On the day, safe-haven gold was up 0.1% against the dollar at $1,953.
U.S. dollar currency index 6-month chart. Source: TradingView
Bitcoin fundamentals hit new all-time highs
There was more good news for Bitcoin analysts eyeing network strength this week as difficulty and hash rate stayed at all-time highs.
The difficulty, arguably Bitcoin’s most important fundamental feature, increased 11.35% at the latest automatic readjustment on Sunday.
According to estimates from BTC.com, the next readjustment in 12 days’ time is already set to add another 10.2%.
The fresh upside underscores fierce competition among Bitcoin miners to gain block rewards — rewards which remain unalterably constant at 6.25 BTC per block regardless of how many are competing.
Hash rate, meanwhile, an estimate of the total computing power dedicated to the Bitcoin network, hit a fresh record of 143 exahashes per second (EH/s) on Saturday.
Bitcoin 7-day average hash rate 6-month chart. Source: Blockchain
A popular theory suggests that price bullishness follows fundamentals, and miners’ belief in Bitcoin’s long-term profitability is now clear to see.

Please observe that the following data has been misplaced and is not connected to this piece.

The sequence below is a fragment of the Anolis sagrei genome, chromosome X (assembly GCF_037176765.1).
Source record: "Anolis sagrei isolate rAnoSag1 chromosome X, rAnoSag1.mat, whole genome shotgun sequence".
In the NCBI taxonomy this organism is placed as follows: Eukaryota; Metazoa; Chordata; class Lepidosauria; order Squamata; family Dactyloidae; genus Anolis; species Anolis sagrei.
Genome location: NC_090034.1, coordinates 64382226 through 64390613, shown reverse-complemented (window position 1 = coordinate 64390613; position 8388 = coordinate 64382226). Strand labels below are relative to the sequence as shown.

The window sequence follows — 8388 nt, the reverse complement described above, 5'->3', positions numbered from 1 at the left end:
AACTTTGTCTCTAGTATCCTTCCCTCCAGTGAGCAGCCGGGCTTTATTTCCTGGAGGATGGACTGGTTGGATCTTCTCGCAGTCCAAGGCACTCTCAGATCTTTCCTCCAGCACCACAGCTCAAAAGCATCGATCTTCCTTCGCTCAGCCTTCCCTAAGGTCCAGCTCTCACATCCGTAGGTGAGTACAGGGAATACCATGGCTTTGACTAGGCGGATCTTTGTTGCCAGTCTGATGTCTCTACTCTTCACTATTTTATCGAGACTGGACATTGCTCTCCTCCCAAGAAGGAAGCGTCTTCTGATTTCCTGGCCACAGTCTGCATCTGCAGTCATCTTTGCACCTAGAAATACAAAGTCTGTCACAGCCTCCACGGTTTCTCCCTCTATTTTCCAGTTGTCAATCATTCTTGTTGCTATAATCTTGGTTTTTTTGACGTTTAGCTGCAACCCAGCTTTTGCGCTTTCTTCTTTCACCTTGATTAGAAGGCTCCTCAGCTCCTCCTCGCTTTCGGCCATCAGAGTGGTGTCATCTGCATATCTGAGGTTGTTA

$11,000 proves tough for BTC
BTC/USD stayed rangebound over the weekend, failing to flip $11,000 into any form of a support level.
The ranging behavior continued a pattern from last week, during which Bitcoin nonetheless managed to exit higher from fundamental support at $10,000.
For Cointelegraph Markets analyst Michaël van de Poppe, keeping $11,000 and the higher $11,200 as resistance means that Bitcoin will stay in the $10,000 zone for the time being.
“Given that we’ve got this rangebound construction, we have to check the lower timeframes, in which the most likely scenario is a case of testing the upper resistance zone of $11,200 to $11,400, and given the significance of this resistance zone, it’s unlikely that we’re going to break through it in one go,” he summarized in a Twitter update Saturday.
BTC/USD subsequently fulfilled the prophecy, seeing rejection at just below $11,200 on Sunday.
In terms of further downside potential, should lower support give way, the open CME futures gap at $9,600 remains in play. Analysts stayed divided over whether the recent dip to $9,800 could be classed as sufficient to “close” the gap — Bitcoin may attempt to hit it definitively or leave the recent lows as a bottom.
Investors recover from “fear” of $9,800
According to the popular Crypto Fear & Greed Index metric, investor sentiment is broadly recovering from the trip below $10,000.
On Monday, the Index, which takes a basket of indicators to measure investor sentiment, was in the “neutral” range of 48/100.
Previously, as Bitcoin circled $12,000, it measured almost its highest score ever — a warning, creators say, that the market is due for a correction.
Once that happened, a sense of overselling entered, slowly balancing out through the past week to leave the Index at its current reading.
Crypto Fear & Greed Index 1-month chart. Source: Alternative.me